Archaeology – Master's Degree 2014
Prehistoric mining and metallurgy
Status: optional
Recommended Year of Study: 1
Recommended Semester: 1
ECTS Credits Allocated: 6.00
Pre-requisites: None

Course objectives: To introduce students to the begginings of archaeometallurgical research, the study of prehistoric mines and identifying archaeometallurgical sites in Serbia.

Course description: Modern research on late prehistoric cultures from the bronze, copper and iron ages more often than not uses physical and chemical analysis of metal objects in order to investigate metal products as well as discovering archaeometallurgical centers. Therefore it is important to introduce archaeology students to the basic result that can be obtained through the analysis of the raw materials, make up of ore, metal and slag, as well as the necessary tools needed for metallurgy (kilns for smelting, bellows, vessels for smelting, moulds, ingots, etc.). Special attention is directed at the research in early metallurgy of copper, since the oldest copper mines from the European early Eneolithic have been found in the Balkans- Rudna Glava near Majdanpek and Ai Bunar near Stara Zagora in Bulgaria. Regarding archaeometallurgical sites outside of the Balkan, during this course there will be word about copper production in Timna in Israel, famous mines in Laurion in Greece and Rio Tinto in Spain. Smaller thematic modules will be dedicated to the first objects made using smelting and hammering techniques out of copper, tin and arsenic bronze, gold, silver and iron. Students will be encouraged to actively participate in classes independently or in groups, by preparing and presenting small thematic units, either about physical and chemical analysis (lead isotopes in copper ore, spectrographic analysis, etc) or archaeological data regarding archaeometallurgy.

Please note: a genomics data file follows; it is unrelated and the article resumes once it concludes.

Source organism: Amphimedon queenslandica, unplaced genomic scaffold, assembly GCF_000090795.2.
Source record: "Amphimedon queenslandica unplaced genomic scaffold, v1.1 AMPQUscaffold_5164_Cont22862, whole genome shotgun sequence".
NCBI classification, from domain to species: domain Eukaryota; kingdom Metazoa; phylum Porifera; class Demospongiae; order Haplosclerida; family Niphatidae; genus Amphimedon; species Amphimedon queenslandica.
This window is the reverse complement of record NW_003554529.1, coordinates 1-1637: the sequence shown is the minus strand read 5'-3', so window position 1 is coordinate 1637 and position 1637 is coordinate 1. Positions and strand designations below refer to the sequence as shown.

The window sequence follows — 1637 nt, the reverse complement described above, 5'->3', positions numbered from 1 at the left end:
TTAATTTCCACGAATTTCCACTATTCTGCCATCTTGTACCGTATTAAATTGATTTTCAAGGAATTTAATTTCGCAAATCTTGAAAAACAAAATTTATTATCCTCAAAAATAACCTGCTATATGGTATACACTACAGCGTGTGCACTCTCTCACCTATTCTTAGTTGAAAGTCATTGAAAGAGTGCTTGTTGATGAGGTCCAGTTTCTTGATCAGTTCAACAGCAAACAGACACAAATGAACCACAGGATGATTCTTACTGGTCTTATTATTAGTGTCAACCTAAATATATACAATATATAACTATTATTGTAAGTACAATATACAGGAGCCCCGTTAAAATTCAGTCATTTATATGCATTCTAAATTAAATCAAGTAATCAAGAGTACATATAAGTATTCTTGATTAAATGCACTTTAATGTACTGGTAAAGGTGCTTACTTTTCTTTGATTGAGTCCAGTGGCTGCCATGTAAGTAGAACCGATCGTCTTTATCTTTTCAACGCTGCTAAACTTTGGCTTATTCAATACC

Learning Outcomes: Essay and oral examination

  • DURMAN A., Metal u vučedolskom kulturnom kompleksu. U: VUČEDOL. Treće tisućljeće p.n.e (ur. A. Durman), Zagreb 1988 (katalog izložbe Muzejski prostor Zagreb), 32-38.
  • Pleiner R., Iron in Archaeology. The European Bloomery Smelters, Praha 2000
  • - ČERNYH E., Ai – bunarskii mednii rudnik IV tisočletie do n.e. na Balkanah, (na ruskom) Sovjetskaja arheologija, Moskva 1975.
  • - KUNA M., Zur neolitischen und äneolithischen Kupherverarbeitung in Gebiet Jugoslaviens, Godišnja CBI XIX/17, Sarajevo, 1981
  • HARDING A., European Societies in the Bronze Age, Cambridge University Press 2000, 197-241 (Chapter 6. Metals)
  • JOVANOVIĆ B., Metalurgija eneolitskog perioda Jugoslavije, Beograd 1971
  • JOVANOVIĆ B., Rudna Glava. Najstarije rudarstvo bakra na Centralnom Balkanu, Bor-Beograd 1982
  • DURMAN A., Metal u vučedolskom kulturnom kompleksu. U: VUČEDOL. Treće tisućljeće p.n.e (ur. A. Durman), Zagreb 1988 (katalog izložbe Muzejski prostor Zagreb), 32-38
  • CRADDOCK, Paul, Early Metal Mining and Production, Edinburgh University Press, Edinburgh 1995.
  • ROTHENBERG B., Timna, Thames and Hudson, London 1972
  • COPPER AGE IN THE NEAR EAST AND EUROPE, International Union of Prehistoric and Protohistoric Sciences (UISPP) XIII, Colloquim XIX – Metallurgy: Origins and Technology (ed. B. Bagolini, F.